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Following the terrorist attacks of September 11, 2001, U.S. and international experts raised concerns that unsecured radiological sources were vulnerable to theft and posed a significant security threat to the United States and the international community.
Following the terrorist attacks of September 11, 2001, U.S. and international experts raised concerns that unsecured radiological sources posed a significant security threat to the United States and the international community.
The International Atomic Energy Agency's (IAEA) safeguards system has been a cornerstone of U.S. efforts to prevent nuclear weapons proliferation since the Treaty on the Non-Proliferation of Nuclear Weapons (NPT) was adopted in 1970.
Many foreign nuclear research reactors use highly enriched uranium (HEU) fuel. Because HEU can be used in nuclear weapons, the Department of Energy (DOE) has two programs to return HEU from foreign reactors to either the United States or Russia. The U.S.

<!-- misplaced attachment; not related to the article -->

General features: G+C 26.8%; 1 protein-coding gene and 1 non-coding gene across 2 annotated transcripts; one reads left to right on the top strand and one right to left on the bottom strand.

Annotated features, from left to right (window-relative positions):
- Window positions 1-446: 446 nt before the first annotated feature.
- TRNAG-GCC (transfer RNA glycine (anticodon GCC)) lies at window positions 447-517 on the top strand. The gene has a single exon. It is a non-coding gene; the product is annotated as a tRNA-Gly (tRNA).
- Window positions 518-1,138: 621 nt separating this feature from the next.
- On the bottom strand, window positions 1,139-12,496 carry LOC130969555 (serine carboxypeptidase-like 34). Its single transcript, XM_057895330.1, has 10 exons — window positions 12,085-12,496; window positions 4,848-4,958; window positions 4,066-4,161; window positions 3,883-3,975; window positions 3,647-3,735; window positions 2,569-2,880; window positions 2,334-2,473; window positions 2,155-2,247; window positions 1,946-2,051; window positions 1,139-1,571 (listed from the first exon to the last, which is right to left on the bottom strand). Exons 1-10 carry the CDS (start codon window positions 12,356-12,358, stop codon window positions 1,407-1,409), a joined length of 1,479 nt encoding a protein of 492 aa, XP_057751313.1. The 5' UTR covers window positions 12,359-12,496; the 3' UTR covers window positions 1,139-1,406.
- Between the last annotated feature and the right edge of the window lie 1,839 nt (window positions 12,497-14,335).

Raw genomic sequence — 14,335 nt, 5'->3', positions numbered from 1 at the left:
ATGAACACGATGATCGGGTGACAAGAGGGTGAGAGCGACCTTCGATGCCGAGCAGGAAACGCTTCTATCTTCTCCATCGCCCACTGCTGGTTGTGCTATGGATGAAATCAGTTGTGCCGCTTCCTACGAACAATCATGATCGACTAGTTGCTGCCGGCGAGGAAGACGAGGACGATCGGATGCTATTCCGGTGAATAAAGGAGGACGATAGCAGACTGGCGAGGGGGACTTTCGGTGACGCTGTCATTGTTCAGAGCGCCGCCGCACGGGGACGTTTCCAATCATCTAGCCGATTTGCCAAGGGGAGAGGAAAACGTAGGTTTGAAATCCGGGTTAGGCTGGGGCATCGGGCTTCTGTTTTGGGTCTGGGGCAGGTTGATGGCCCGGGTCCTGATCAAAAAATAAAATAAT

Norway, Russia, the United Kingdom, and the United States participate in the Arctic Military Environmental Cooperation (AMEC) program, a multilateral effort that seeks to reduce the environmental impacts of Russia's military activities through technology development projects.
Russia's continued operation of three plutonium production reactors poses a serious proliferation threat. The Department of Energy's (DOE) Elimination of Weapons-Grade Plutonium Production program seeks to facilitate the reactors' closure by building or refurbishing replacement fossil fuel plants.
Potentially dangerous sealed sources containing greater-than-Class-C radioactive material pose a threat to national security because terrorists could use them to make "dirty bombs." Public Law 99-240 requires the Department of Energy (DOE) provide a facility for disposing of unwanted sources.
From 1990 through 2001, the Export-Import Bank (Ex-Im Bank) of the United States provided export financing commitments totaling $31 billion to promote the export of U.S. goods and services for use in the energy sector. The energy sector is divided into fossil fuel, renewable, and nuclear energy.
The mission of the National Nuclear Security Administration's (NNSA) Nonproliferation and Verification Research and Development (R&D) Program is to conduct needs-driven research, development, testing, and evaluation of new technologies that are intended to strengthen the United States' ability to...